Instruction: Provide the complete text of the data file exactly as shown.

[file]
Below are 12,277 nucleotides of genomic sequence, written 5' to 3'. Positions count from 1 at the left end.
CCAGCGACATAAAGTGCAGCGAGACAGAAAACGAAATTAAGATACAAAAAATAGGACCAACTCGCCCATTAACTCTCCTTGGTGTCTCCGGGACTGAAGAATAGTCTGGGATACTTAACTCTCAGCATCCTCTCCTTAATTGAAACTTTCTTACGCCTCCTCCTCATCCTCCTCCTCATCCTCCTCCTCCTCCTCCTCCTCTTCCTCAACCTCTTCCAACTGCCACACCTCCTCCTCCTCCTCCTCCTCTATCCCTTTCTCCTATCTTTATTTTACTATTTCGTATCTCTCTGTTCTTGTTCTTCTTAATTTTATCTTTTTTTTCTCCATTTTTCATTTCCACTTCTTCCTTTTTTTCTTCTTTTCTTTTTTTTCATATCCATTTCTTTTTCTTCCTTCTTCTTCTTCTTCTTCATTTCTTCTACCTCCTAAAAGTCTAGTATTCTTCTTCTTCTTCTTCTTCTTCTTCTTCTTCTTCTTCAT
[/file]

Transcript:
Below are 12,277 nucleotides of genomic sequence, written 5' to 3'. Positions count from 1 at the left end.
CCAGCGACATAAAGTGCAGCGAGACAGAAAACGAAATTAAGATACAAAAAATAGGACCAACTCGCCCATTAACTCTCCTTGGTGTCTCCGGGACTGAAGAATAGTCTGGGATACTTAACTCTCAGCATCCTCTCCTTAATTGAAACTTTCTTACGCCTCCTCCTCATCCTCCTCCTCATCCTCCTCCTCCTCCTCCTCCTCTTCCTCAACCTCTTCCAACTGCCACACCTCCTCCTCCTCCTCCTCCTCTATCCCTTTCTCCTATCTTTATTTTACTATTTCGTATCTCTCTGTTCTTGTTCTTCTTAATTTTATCTTTTTTTTCTCCATTTTTCATTTCCACTTCTTCCTTTTTTTCTTCTTTTCTTTTTTTTCATATCCATTTCTTTTTCTTCCTTCTTCTTCTTCTTCTTCATTTCTTCTACCTCCTAAAAGTCTAGTATTCTTCTTCTTCTTCTTCTTCTTCTTCTTCTTCTTCTTCAT